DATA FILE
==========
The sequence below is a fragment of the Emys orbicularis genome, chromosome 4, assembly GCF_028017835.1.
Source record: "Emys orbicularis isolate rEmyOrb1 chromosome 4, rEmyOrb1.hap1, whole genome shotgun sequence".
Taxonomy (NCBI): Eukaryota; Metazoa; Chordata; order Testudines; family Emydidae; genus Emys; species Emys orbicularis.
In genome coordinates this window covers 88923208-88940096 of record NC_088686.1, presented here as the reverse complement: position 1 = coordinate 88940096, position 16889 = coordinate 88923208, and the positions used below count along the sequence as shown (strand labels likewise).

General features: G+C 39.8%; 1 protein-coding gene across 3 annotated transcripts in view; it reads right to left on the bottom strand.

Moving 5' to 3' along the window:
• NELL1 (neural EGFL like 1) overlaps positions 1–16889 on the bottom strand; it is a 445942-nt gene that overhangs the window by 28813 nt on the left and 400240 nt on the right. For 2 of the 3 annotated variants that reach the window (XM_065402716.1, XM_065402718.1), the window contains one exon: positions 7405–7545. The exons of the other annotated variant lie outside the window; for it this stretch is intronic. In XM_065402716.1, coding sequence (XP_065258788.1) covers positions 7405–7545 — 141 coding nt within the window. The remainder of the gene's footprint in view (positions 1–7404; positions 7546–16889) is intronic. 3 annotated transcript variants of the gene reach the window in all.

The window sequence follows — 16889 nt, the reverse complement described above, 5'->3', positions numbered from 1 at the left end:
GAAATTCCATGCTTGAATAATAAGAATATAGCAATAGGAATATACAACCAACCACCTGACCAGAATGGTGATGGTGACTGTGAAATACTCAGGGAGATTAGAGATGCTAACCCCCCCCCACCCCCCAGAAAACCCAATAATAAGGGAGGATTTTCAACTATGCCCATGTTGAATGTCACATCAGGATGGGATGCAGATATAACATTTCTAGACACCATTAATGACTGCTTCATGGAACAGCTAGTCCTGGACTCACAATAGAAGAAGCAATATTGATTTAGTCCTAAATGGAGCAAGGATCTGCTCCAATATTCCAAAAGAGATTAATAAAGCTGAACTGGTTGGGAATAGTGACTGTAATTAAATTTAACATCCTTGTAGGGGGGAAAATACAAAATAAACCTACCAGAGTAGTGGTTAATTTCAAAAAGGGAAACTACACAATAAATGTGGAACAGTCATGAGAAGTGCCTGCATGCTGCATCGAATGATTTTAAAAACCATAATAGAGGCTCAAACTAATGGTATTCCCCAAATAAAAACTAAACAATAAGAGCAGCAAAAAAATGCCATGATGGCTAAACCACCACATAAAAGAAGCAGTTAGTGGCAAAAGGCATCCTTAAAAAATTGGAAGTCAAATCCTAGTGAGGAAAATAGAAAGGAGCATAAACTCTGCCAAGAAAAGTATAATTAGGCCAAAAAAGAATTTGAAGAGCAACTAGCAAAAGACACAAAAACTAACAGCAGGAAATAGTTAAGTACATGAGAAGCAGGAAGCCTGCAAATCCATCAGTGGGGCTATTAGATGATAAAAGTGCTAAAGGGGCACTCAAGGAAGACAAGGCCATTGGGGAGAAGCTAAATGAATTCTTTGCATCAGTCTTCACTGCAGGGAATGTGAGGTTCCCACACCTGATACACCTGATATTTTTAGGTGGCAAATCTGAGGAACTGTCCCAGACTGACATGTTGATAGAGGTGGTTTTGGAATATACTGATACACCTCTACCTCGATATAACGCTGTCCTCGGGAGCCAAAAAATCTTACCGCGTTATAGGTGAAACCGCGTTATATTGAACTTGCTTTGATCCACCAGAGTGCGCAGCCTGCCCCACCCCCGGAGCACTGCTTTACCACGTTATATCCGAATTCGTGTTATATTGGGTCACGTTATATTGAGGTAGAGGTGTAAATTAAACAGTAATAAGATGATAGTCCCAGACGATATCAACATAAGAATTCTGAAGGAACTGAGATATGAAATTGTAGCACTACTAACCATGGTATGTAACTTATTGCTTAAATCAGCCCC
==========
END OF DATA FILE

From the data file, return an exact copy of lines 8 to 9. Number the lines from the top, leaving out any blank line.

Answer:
The window sequence follows — 16889 nt, the reverse complement described above, 5'->3', positions numbered from 1 at the left end:
GAAATTCCATGCTTGAATAATAAGAATATAGCAATAGGAATATACAACCAACCACCTGACCAGAATGGTGATGGTGACTGTGAAATACTCAGGGAGATTAGAGATGCTAACCCCCCCCCACCCCCCAGAAAACCCAATAATAAGGGAGGATTTTCAACTATGCCCATGTTGAATGTCACATCAGGATGGGATGCAGATATAACATTTCTAGACACCATTAATGACTGCTTCATGGAACAGCTAGTCCTGGACTCACAATAGAAGAAGCAATATTGATTTAGTCCTAAATGGAGCAAGGATCTGCTCCAATATTCCAAAAGAGATTAATAAAGCTGAACTGGTTGGGAATAGTGACTGTAATTAAATTTAACATCCTTGTAGGGGGGAAAATACAAAATAAACCTACCAGAGTAGTGGTTAATTTCAAAAAGGGAAACTACACAATAAATGTGGAACAGTCATGAGAAGTGCCTGCATGCTGCATCGAATGATTTTAAAAACCATAATAGAGGCTCAAACTAATGGTATTCCCCAAATAAAAACTAAACAATAAGAGCAGCAAAAAAATGCCATGATGGCTAAACCACCACATAAAAGAAGCAGTTAGTGGCAAAAGGCATCCTTAAAAAATTGGAAGTCAAATCCTAGTGAGGAAAATAGAAAGGAGCATAAACTCTGCCAAGAAAAGTATAATTAGGCCAAAAAAGAATTTGAAGAGCAACTAGCAAAAGACACAAAAACTAACAGCAGGAAATAGTTAAGTACATGAGAAGCAGGAAGCCTGCAAATCCATCAGTGGGGCTATTAGATGATAAAAGTGCTAAAGGGGCACTCAAGGAAGACAAGGCCATTGGGGAGAAGCTAAATGAATTCTTTGCATCAGTCTTCACTGCAGGGAATGTGAGGTTCCCACACCTGATACACCTGATATTTTTAGGTGGCAAATCTGAGGAACTGTCCCAGACTGACATGTTGATAGAGGTGGTTTTGGAATATACTGATACACCTCTACCTCGATATAACGCTGTCCTCGGGAGCCAAAAAATCTTACCGCGTTATAGGTGAAACCGCGTTATATTGAACTTGCTTTGATCCACCAGAGTGCGCAGCCTGCCCCACCCCCGGAGCACTGCTTTACCACGTTATATCCGAATTCGTGTTATATTGGGTCACGTTATATTGAGGTAGAGGTGTAAATTAAACAGTAATAAGATGATAGTCCCAGACGATATCAACATAAGAATTCTGAAGGAACTGAGATATGAAATTGTAGCACTACTAACCATGGTATGTAACTTATTGCTTAAATCAGCCCC